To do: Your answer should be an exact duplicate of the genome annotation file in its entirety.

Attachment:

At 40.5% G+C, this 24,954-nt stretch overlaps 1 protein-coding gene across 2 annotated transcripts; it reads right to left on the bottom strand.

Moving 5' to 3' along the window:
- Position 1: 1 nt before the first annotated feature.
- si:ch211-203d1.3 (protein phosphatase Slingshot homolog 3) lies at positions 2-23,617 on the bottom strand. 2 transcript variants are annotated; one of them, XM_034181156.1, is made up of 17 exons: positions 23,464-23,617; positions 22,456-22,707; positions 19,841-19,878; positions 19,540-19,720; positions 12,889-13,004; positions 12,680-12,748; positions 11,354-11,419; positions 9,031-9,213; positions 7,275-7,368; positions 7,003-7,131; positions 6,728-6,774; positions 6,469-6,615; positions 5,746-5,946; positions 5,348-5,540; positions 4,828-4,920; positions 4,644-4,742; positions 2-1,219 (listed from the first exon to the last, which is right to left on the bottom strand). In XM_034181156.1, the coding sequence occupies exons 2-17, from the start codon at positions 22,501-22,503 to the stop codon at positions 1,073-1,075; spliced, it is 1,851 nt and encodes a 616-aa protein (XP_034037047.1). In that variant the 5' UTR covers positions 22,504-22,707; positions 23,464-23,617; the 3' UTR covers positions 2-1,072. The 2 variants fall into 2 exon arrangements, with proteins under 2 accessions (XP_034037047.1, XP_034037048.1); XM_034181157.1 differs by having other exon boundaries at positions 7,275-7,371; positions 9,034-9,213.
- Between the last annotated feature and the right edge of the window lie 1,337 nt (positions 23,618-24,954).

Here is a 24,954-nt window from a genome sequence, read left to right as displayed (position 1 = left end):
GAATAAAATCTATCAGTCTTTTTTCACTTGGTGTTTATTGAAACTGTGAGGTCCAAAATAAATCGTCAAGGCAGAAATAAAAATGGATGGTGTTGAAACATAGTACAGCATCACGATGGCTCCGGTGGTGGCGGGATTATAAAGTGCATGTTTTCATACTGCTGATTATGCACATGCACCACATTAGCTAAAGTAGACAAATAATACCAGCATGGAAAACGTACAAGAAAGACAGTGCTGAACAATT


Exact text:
At 40.5% G+C, this 24,954-nt stretch overlaps 1 protein-coding gene across 2 annotated transcripts; it reads right to left on the bottom strand.

Moving 5' to 3' along the window:
- Position 1: 1 nt before the first annotated feature.
- si:ch211-203d1.3 (protein phosphatase Slingshot homolog 3) lies at positions 2-23,617 on the bottom strand. 2 transcript variants are annotated; one of them, XM_034181156.1, is made up of 17 exons: positions 23,464-23,617; positions 22,456-22,707; positions 19,841-19,878; positions 19,540-19,720; positions 12,889-13,004; positions 12,680-12,748; positions 11,354-11,419; positions 9,031-9,213; positions 7,275-7,368; positions 7,003-7,131; positions 6,728-6,774; positions 6,469-6,615; positions 5,746-5,946; positions 5,348-5,540; positions 4,828-4,920; positions 4,644-4,742; positions 2-1,219 (listed from the first exon to the last, which is right to left on the bottom strand). In XM_034181156.1, the coding sequence occupies exons 2-17, from the start codon at positions 22,501-22,503 to the stop codon at positions 1,073-1,075; spliced, it is 1,851 nt and encodes a 616-aa protein (XP_034037047.1). In that variant the 5' UTR covers positions 22,504-22,707; positions 23,464-23,617; the 3' UTR covers positions 2-1,072. The 2 variants fall into 2 exon arrangements, with proteins under 2 accessions (XP_034037047.1, XP_034037048.1); XM_034181157.1 differs by having other exon boundaries at positions 7,275-7,371; positions 9,034-9,213.
- Between the last annotated feature and the right edge of the window lie 1,337 nt (positions 23,618-24,954).

Here is a 24,954-nt window from a genome sequence, read left to right as displayed (position 1 = left end):
GAATAAAATCTATCAGTCTTTTTTCACTTGGTGTTTATTGAAACTGTGAGGTCCAAAATAAATCGTCAAGGCAGAAATAAAAATGGATGGTGTTGAAACATAGTACAGCATCACGATGGCTCCGGTGGTGGCGGGATTATAAAGTGCATGTTTTCATACTGCTGATTATGCACATGCACCACATTAGCTAAAGTAGACAAATAATACCAGCATGGAAAACGTACAAGAAAGACAGTGCTGAACAATT